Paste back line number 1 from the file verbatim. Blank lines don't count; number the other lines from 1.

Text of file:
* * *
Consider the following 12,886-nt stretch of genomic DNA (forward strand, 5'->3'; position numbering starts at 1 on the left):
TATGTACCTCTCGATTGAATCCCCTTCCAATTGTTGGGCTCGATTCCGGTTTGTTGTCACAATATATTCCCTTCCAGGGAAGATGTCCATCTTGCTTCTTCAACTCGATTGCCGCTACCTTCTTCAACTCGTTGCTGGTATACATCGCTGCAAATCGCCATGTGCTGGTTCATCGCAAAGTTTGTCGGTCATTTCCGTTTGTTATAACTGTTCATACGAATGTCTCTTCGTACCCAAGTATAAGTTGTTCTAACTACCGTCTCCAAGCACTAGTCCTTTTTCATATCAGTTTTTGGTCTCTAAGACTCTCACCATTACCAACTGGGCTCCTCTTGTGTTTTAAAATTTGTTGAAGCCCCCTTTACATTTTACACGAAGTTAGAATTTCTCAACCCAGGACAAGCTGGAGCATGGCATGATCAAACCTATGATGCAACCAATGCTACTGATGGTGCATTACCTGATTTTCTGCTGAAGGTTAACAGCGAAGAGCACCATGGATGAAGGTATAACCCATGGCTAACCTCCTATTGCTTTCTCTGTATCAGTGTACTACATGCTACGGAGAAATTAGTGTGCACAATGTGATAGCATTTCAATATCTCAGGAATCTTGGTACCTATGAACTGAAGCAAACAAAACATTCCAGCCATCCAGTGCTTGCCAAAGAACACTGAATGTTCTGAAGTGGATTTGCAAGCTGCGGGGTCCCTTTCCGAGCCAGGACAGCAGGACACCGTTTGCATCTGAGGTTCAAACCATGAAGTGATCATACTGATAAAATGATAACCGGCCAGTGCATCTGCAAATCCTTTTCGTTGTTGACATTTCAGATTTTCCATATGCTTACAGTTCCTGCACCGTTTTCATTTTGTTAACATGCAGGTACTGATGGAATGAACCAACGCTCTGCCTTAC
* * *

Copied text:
Consider the following 12,886-nt stretch of genomic DNA (forward strand, 5'->3'; position numbering starts at 1 on the left):